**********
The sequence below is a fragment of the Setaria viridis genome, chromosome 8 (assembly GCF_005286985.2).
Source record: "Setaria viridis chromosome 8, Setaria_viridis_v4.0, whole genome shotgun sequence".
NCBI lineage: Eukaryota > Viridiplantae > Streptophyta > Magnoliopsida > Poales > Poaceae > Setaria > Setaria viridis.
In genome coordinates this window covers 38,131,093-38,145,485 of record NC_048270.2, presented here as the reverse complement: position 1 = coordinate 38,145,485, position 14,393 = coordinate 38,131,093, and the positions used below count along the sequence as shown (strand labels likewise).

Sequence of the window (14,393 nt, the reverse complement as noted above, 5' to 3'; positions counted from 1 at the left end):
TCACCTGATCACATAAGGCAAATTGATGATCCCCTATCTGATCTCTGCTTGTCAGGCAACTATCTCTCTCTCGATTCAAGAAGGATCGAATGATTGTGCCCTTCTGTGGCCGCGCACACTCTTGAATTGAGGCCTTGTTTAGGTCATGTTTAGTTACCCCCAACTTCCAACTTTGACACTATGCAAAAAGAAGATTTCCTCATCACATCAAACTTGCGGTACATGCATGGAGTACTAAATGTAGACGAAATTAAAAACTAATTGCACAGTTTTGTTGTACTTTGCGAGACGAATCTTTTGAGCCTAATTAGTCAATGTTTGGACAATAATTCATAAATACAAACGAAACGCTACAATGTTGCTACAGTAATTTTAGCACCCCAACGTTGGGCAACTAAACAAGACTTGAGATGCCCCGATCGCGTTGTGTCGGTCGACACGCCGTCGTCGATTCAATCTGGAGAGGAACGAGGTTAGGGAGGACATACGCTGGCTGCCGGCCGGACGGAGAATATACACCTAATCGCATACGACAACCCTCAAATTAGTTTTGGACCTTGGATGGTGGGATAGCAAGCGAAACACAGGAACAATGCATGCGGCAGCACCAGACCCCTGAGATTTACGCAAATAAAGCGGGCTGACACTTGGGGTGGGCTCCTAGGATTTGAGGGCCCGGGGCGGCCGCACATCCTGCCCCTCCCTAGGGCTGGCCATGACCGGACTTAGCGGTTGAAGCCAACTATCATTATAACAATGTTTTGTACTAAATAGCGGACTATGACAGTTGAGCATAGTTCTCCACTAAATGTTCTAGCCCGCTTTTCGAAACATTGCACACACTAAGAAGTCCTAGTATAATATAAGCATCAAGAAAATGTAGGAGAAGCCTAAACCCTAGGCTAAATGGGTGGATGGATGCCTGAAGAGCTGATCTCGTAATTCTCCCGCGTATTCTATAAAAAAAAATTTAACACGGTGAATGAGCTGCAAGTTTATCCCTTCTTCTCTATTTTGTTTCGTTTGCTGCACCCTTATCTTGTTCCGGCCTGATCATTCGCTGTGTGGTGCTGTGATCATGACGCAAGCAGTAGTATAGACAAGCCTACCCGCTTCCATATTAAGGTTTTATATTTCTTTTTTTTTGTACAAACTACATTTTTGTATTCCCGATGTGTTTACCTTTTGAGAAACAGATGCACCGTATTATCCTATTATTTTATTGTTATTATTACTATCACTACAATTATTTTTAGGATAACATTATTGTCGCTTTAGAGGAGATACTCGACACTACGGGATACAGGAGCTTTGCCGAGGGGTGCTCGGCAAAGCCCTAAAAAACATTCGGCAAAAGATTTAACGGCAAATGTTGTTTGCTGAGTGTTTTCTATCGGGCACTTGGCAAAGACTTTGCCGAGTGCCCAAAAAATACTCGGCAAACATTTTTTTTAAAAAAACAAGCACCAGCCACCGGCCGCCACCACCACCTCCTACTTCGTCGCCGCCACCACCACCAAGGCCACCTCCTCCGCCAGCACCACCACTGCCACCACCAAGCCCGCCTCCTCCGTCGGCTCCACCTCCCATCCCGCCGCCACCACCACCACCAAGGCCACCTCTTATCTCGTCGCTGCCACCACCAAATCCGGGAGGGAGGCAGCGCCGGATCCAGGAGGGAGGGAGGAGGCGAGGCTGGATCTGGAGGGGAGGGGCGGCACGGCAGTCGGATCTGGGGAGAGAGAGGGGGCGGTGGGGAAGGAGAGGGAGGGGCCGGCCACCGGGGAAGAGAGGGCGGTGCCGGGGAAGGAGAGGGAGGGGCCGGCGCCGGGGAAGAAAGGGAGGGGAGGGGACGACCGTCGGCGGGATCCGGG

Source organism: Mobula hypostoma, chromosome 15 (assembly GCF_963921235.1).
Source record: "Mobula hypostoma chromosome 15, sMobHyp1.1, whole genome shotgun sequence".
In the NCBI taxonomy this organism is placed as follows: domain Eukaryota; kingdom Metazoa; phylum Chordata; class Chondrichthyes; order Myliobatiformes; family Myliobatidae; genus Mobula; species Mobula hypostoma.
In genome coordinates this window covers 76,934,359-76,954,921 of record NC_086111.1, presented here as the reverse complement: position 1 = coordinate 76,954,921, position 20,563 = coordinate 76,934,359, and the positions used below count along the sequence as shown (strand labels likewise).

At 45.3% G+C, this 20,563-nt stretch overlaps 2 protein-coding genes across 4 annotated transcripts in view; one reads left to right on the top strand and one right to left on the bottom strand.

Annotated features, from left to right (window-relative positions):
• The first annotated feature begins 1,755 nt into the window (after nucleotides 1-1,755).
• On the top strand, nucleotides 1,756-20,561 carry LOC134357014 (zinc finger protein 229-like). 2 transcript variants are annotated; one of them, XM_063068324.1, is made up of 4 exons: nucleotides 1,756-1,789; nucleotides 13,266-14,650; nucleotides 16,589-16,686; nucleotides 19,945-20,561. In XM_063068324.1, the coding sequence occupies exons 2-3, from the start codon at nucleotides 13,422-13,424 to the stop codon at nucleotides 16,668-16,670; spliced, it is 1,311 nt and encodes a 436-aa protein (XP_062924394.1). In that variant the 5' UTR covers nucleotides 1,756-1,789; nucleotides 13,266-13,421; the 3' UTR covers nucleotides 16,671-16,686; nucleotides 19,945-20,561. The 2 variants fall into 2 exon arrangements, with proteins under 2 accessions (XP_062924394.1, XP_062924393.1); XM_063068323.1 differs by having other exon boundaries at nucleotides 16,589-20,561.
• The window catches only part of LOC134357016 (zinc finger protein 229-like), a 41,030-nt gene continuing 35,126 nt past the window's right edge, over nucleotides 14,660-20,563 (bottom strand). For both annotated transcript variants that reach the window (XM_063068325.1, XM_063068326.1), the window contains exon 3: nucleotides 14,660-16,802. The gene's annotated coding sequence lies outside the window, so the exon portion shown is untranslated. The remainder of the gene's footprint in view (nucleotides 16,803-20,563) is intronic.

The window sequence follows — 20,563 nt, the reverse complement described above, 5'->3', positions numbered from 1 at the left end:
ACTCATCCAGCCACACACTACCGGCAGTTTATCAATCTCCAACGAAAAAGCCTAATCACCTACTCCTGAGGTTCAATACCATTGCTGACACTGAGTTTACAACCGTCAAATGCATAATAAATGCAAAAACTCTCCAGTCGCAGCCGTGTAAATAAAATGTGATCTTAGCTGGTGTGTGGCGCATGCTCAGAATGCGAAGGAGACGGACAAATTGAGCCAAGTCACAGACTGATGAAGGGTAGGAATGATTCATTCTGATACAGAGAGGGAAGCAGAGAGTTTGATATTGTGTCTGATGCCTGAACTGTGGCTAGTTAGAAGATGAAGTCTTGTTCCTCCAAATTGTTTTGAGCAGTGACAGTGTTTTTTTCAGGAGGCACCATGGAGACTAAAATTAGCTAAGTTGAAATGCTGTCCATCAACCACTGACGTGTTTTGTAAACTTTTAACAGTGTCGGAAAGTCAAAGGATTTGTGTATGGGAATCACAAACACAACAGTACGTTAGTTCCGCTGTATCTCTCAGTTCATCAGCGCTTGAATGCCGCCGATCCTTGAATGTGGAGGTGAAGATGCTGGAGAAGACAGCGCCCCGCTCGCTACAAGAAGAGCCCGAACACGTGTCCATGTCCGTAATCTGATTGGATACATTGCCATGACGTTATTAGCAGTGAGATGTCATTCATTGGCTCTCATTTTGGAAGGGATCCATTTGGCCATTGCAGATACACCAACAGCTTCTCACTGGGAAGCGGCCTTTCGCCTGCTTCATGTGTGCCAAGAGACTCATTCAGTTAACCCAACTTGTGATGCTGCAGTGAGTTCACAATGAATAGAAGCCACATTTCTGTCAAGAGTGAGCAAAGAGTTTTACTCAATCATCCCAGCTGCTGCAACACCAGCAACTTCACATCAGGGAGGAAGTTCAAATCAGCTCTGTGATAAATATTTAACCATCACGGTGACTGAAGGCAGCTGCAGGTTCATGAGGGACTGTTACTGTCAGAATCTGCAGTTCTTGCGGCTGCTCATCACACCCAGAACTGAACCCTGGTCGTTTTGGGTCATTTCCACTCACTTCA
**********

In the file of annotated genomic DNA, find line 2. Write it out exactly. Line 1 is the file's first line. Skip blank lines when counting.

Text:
Source record: "Setaria viridis chromosome 8, Setaria_viridis_v4.0, whole genome shotgun sequence".